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WHAT DO the next two decades hold for India? `Feel good' seems to be the current answer. However, why should recent success translate into permanently higher rates of growth of output in the future? Are there structural reasons to believe that India is indeed on a permanently higher growth path?There is a good underlying reasons for expecting India's output to grow at close to 7 per cent a year, which implies a per capita output growth of about 5.5 per cent a year. At this rate, the income of the average Indian would increase eight-fold over a 40-year period compared with the four-fold increase that current growth rates would deliver.
This optimistic forecast is based on three key features of the Indian economy: productivity, demographics, and institutions.
A key aspect of India's recent performance has been the high contribution of productivity — about 60 per cent — to overall growth, a performance that has only been surpassed by China. Recent productivity performance can be expected to continue in the future, and even accelerate, because of the improved prospects for reforms. There is a greater sense than in the past that reforms are delivering tangible results, with the telecommunications revolution being perhaps the best example of benefits flowing to a large cross-section of the population.
Over the next 20 years, India's dependency rate will decline sharply as its labour force grows faster than population. Declining dependency can be expected to raise domestic savings rates by up to 12-15 percentage points. Provided the opportunities for the private sector continue to expand, increased savings can finance more rapid capital accumulation, contributing to an acceleration in output.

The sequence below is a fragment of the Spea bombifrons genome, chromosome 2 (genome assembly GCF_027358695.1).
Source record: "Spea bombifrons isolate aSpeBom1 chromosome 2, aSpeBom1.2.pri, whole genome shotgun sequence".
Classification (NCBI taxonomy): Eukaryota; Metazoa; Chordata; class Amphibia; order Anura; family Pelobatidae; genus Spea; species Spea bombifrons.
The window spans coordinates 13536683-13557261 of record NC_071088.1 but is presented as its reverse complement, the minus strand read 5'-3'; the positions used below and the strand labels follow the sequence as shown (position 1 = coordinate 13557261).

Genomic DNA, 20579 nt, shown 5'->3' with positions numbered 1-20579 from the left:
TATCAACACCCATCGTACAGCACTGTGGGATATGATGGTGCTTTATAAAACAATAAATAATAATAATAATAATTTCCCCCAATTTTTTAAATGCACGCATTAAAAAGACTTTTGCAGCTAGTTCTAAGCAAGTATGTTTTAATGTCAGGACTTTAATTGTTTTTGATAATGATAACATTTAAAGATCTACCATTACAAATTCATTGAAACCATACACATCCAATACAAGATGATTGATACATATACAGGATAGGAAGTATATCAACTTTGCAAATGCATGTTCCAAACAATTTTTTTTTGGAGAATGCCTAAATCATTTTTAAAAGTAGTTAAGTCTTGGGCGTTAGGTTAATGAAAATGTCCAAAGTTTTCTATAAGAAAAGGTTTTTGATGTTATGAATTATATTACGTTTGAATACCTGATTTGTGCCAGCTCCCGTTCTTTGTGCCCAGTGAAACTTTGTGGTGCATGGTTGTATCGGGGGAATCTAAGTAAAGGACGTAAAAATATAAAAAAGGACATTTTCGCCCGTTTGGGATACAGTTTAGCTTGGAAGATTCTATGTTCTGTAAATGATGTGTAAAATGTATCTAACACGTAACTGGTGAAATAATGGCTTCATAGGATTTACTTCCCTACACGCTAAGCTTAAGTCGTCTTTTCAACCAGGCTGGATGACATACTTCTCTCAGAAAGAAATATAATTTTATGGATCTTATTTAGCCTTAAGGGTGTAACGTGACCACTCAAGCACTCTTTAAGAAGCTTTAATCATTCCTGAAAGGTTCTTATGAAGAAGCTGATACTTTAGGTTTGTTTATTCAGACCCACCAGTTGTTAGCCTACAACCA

(3)Quality of Institutions (India's underrated strength)
Experience around the world increasingly points to the importance of institutions that affect the rule of law and protection of property rights and opportunities for participation as a key determinant of long-run development.But India is far from reaping the benefits of its institutional quality. India's per capita income should be about 4-5 times what it currently is. In other words, India, having done the really hard work of building good economic and political institutions failed until the 1980s, to take advantage of it. Contrast this, for example, with China which has grown extremely rapidly in the last quarter century, but which faces the inordinate challenge of large-scale institutional transformation.
But will India's institutions hold up in the future? Three encouraging trends can be discerned. First and foremost, there has been a sharp rise in transparency: public institutions have been exposed to the glare of public scrutiny thanks to the explosion in the quantity and quality of the media. From Godhra to Tehelka, it seems that not much can elude the prying eyes of the press or television. While the accountability of public officials and institutions may not have increased commensurate with the increase in transparency, the disconnect between the two can only narrow in the long run.
Second, a vibrantly assertive civil society, becoming one of the new and key meta-institutions, has been one of the positive developments in the last few decades. Indian civil society has taken on at least two roles: a direct one, in delivering development outcomes and indirect one by striving to hold public institutions accountable.
Third, policy liberalisation will progressively erode the license-quota-permit raj as a source of corruption and patronage that has had such a corrosive effect on public institutions.
What then are the downside risks to this optimistic outlook? One disturbing trend in the last two decades of rapid growth has been the growing disparity in economic performance between states. States that were rich in 1980 have grown faster than States that were poor, accentuating existing inequalities. Peninsular India has been growing more rapidly than the hinterland BIMARU states.